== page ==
Above: Dunnville Secondary School principal Regan Vankerrebroeck, left, and teacher Phil Cline.
Collaborative Dunnville Art Project Carries Important Message About Water Health
It was born out of the woodshop of the Construction Engineering Technology class at Dunnville Secondary School, and now the ‘Water Wheel,’ a large, moving sculpture that celebrates our connections to local waterways, has been installed at the school where it will continue to tell its story.
Right: Students Gabe and Josh pose with teacher Phil Cline, artist Gina Mcintee, project collaborator Lynda Henriksen, and Great Art for Great Lakes staff (photo taken at project’s outset, prior to Covid-19 restrictions
“This was the third project Dunnville Secondary School has worked on with Great Art for Great Lakes, an organization that has provided students with direct connections to the professional arts community,” said Regan Vankerrebroeck, Principal at Dunnville Secondary School. “This particular project has challenged students to look at the importance of water health and how our understanding of our relationship to it has evolved over time and through the lens of other cultures.”
Last winter, prior to the Covid-19 shutdown, the school welcomed visitors including Dunnville artist Gina Mcintee, the lead artist on the project, and collaborator Lynda Henriksen, who is a Water Walker – part of an Anishinaabe initiative dedicated to raising awareness about the importance of water and the need to protect it. During a school-wide assembly, Henriksen demonstrated a water walk to share the traditions and wisdom that would be embedded within the finished artwork.
“What happens to the health of our water has far-reaching consequences for all of us,” Henriksen pointed out during the assembly, which took place at the end of February. “We come from water, our bodies are made up largely of water, and because of this, we carry a responsibility to it.”
Right:Student Abby works on a paddle during class (photo take at project’s outset, prior to Covid-19 restrictions)
That was the artistic vision for the piece, and the knowledge and skillsets of Dunnville students helped bring it to life. The Grade 12 Construction Technology class was responsible for the onsite construction of 28 paddles that became part of the windmill-like sculpture. Then, the paddles were to make their way to other Grand Erie schools and Haldimand sites to be painted, though the pandemic altered those plans slightly. Working within public health restrictions, however, nearly 300 local residents were able to participate safely in decorating each paddle over the last several months, with the help of True Experiences Supportive Housing and Community Work Program and the Haldimand-Norfolk Literacy Council. Each paddle is painted with 13 segments representing a turtle’s back, a reminder of the 13 moon cycles in the calendar year.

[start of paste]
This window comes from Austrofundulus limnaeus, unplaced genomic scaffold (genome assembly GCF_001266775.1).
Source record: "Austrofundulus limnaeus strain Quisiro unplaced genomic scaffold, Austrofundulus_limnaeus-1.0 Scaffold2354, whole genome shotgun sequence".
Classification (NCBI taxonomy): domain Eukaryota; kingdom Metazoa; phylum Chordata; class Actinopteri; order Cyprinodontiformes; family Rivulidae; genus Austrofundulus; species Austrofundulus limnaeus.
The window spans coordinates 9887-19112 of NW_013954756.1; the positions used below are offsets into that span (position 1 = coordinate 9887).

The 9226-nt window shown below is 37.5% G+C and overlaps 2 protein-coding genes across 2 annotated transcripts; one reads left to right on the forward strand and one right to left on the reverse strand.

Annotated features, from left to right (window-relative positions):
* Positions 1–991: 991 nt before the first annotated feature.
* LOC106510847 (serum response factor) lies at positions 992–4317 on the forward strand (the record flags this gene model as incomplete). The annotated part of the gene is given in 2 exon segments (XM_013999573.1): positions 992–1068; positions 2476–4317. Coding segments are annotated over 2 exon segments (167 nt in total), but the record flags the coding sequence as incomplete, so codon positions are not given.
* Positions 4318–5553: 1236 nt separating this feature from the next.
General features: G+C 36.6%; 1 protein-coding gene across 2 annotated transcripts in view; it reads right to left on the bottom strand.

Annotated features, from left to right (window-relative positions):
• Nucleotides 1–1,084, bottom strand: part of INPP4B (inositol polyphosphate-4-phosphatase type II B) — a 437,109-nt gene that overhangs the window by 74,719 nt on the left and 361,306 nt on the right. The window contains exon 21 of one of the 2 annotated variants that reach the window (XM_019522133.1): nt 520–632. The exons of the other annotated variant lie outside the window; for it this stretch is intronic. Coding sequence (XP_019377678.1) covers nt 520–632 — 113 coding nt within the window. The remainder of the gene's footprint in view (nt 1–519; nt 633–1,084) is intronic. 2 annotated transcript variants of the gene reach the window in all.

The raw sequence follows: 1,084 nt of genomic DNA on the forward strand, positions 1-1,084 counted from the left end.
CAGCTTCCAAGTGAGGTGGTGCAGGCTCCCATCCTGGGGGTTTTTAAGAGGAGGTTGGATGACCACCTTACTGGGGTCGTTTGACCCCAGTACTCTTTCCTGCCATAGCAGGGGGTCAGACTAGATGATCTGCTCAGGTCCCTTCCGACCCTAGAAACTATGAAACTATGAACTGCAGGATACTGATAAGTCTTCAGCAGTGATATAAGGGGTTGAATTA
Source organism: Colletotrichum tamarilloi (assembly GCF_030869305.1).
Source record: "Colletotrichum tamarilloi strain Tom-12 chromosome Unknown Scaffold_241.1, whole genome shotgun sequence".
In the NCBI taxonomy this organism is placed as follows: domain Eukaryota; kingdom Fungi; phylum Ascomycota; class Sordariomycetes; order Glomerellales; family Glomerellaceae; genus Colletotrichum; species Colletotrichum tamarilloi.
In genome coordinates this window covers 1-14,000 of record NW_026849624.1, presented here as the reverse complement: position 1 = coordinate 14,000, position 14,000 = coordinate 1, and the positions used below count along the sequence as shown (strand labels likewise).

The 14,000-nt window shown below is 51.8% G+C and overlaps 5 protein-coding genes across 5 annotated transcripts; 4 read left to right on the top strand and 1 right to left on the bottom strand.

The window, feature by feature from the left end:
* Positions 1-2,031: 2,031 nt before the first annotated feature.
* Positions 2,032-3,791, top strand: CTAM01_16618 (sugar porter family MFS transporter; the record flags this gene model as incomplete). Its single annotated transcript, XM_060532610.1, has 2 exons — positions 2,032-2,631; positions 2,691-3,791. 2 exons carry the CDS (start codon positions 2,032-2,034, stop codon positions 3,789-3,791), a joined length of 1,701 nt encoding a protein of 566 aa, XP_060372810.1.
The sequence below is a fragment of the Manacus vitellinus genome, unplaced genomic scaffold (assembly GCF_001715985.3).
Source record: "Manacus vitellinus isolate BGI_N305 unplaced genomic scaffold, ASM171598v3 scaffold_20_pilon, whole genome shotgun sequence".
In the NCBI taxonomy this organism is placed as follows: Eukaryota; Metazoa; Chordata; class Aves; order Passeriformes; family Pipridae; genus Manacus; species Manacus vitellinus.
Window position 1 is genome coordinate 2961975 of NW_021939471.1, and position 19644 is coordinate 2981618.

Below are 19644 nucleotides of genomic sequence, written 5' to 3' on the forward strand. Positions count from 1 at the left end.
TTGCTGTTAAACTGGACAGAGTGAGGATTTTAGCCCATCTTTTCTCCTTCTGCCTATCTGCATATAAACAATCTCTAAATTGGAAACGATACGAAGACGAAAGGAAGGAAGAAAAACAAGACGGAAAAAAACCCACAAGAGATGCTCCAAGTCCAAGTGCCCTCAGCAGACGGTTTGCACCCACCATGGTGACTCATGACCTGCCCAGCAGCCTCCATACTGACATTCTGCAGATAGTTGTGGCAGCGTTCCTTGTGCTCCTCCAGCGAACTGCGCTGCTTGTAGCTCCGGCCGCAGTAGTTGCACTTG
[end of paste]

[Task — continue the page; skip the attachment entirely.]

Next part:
“When you introduce art into technology classes, it opens up new possibilities,” said teacher Phil Cline, whose students were responsible for the construction elements. “Students see the connections to architecture, fabrication, and product design, and it can set them on a new path.”
The project connects to a number of Grand Erie priorities, too, touching each of the pillars of its Multi-Year Plan: it combines technology and achievement to complete the work, which then delivers an important message about environment and well-being, all made possible thanks to community contributions.
The final sculpture’s fluid elements now serve to impart the Water Walkers’ message for all who view it.